Home NFL AFC TONY’S TAKE – FIVE THINGS TO KNOW FOR BILLS-DOLPHINS

TONY’S TAKE – FIVE THINGS TO KNOW FOR BILLS-DOLPHINS

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ORCHARD PARK, NY – OCTOBER 20: Tre’Davious White #27 of the Buffalo Bills makes a goal line interception on a pass intended for Isaiah Ford #84 of the Miami Dolphins during the third quarter at New Era Field on October 20, 2019 in Orchard Park, New York. Buffalo defeats Miami 31-21. (Photo by Brett Carlsen/Getty Images)

Welcome to Week 11 of the NFL season. Here at 300 Level Media, we will attempt to inform and educate our readers about the Buffalo Bills’ upcoming opponent and what each team might do to emerge victorious.

The Bills’ 10th game of the 2019 season will take place at Hard Rock Stadium in Miami as they face the Dolphins. Here’s what you should know:

INDIANAPOLIS, IN – NOVEMBER 10: Ryan Fitzpatrick #14 of the Miami Dolphins passes the ball during the first quarter against the Indianapolis Colts at Lucas Oil Stadium on November 10, 2019 in Indianapolis, Indiana. (Photo by Bobby Ellis/Getty Images)

MIAMI’S OFFENSE IS A MESS, BUT TEAM HAS WON TWO IN A ROW

Miami is coming off back-to-back wins over the New York Jets and the Indianapolis Colts, and they’re playing hard despite a lack of talent and their front office’s apparent willingness to tank this season. Owner Stephen Ross and general manager Chris Grier – the brother of former Buffalo Sabres winger Mike Grier – may have stripped the team down to their bare bones, but they still play with enthusiasm.

36-year old Ryan Fitzpatrick, the former Buffalo Bill who started 53 games at quarterback for them between 2009 and 2012 will get the nod against his old team. The differences between Fitzpatrick and young backup Josh Rosen are stark – while Rosen, the former first-round draft pick of the Arizona Cardinals is a rhythmic, precision passer, Fitzpatrick is a gunslinger. Willing to fight passes into any window, no matter how big or small they may be, sometimes pays off and sometimes it doesn’t – hence Fitzpatrick’s long-standing reputation as a journeyman who throws a lot of interceptions.

Beyond the carousel at quarterback, the Dolphins’ offense has had a lot of new faces this season – tying first-year offensive coordinator Chad O’Shea’s hands as he attempts to implement a Patriots-style of offense. The trades of left tackle Laremy Tunsil and wide receiver Kenny Stills to Houston has left Miami with just one starting NFL-caliber offensive lineman (center Daniel Kilgore) and mediocre wideouts – DeVante Parker, who has been a bust so far in his career, the serviceable Albert Wilson and backups Allen Hurns and Jakeem Grant. Preston Williams, a surprise as an undrafted rookie out of Colorado State, will miss the rest of the year with a knee injury.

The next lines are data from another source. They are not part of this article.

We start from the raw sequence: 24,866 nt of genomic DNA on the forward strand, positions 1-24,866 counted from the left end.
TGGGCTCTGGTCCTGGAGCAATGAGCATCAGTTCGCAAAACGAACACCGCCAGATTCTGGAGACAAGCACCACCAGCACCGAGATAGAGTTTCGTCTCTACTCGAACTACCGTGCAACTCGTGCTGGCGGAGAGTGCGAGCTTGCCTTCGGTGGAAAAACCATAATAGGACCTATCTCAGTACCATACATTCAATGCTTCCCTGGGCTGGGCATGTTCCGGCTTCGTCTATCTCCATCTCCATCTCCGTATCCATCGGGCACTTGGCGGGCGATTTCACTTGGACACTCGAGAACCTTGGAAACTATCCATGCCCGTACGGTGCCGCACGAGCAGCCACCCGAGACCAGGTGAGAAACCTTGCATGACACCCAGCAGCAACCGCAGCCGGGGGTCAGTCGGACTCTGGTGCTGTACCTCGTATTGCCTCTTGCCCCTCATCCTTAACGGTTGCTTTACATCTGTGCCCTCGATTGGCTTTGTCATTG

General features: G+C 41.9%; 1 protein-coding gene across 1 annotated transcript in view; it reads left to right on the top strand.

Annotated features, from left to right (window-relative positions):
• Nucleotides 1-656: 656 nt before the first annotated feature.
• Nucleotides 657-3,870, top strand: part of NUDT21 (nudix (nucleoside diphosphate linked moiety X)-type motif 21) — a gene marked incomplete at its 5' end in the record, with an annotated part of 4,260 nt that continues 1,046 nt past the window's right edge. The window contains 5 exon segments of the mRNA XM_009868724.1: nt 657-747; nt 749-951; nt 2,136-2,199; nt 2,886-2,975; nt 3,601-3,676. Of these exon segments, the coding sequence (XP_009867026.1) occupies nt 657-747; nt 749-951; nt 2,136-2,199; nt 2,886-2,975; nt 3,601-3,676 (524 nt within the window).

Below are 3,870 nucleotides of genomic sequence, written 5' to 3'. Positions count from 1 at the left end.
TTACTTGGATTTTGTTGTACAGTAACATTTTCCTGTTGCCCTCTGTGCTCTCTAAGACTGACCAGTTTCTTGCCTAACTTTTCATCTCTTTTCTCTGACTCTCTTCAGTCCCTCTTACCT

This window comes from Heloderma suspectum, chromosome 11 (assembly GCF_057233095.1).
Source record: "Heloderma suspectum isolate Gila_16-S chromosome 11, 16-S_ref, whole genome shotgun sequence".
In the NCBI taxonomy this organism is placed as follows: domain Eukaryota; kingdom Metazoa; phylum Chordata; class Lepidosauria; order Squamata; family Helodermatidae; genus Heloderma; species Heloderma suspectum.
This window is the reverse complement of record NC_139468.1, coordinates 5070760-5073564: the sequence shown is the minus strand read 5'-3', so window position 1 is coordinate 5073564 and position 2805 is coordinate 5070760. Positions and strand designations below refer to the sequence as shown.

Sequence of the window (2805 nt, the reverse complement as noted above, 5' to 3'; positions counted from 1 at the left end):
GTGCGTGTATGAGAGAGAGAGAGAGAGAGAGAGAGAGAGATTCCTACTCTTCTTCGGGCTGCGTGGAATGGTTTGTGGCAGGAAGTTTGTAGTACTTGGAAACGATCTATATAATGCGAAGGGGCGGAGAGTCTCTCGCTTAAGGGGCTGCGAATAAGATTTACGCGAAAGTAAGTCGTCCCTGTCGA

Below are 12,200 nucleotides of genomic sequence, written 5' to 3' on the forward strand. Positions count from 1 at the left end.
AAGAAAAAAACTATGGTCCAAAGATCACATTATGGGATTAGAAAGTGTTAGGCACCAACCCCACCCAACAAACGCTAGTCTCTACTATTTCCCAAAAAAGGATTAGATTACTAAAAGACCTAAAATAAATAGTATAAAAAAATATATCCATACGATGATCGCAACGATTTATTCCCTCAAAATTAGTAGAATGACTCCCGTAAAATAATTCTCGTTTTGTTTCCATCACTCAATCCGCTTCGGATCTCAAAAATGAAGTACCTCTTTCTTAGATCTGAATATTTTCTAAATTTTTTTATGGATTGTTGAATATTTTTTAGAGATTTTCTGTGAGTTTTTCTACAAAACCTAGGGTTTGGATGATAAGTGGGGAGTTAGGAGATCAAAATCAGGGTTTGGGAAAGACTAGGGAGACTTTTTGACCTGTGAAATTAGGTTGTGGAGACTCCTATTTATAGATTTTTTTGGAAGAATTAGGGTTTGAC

The Dolphins will miss the speedy Mark Walton at running back due to suspension, and 6’6” tight end Mike Gesicki is a red zone threat.

INDIANAPOLIS, INDIANA – NOVEMBER 10: Head coach Brian Flores of the Miami Dolphins on the sidelines in the game against the Indianapolis Colts at Lucas Oil Stadium on November 10, 2019 in Indianapolis, Indiana. (Photo by Justin Casterline/Getty Images)

DOLPHINS’ DEFENSE NOT MUCH BETTER

Head coach Brian Flores and defensive coordinator Patrick Graham, who worked together in New England (as did a host of Dolphins’ staffers), favor playing lots of Cover One – man coverage with a single-high safety over the top – but the problem is that Miami’s personnel is suited for the prior coaching staff’s preference for zone coverage. Because of that, Miami is more likely to employ Cover Three concepts – deep zone coverage on the outside with a safety in the box and a deep safety patrolling centerfield.

In their secondary, Miami is led by cornerback Xavien Howard – now out for the season with an injured knee – and safety Reshad Jones. Those two are among the most underrated players at their positions across the league. Opposite them are former Patriot Eric Rowe and Bobby McCain, who has stepped into the starting lineup after the trade of Minkah Fitzpatrick to Pittsburgh.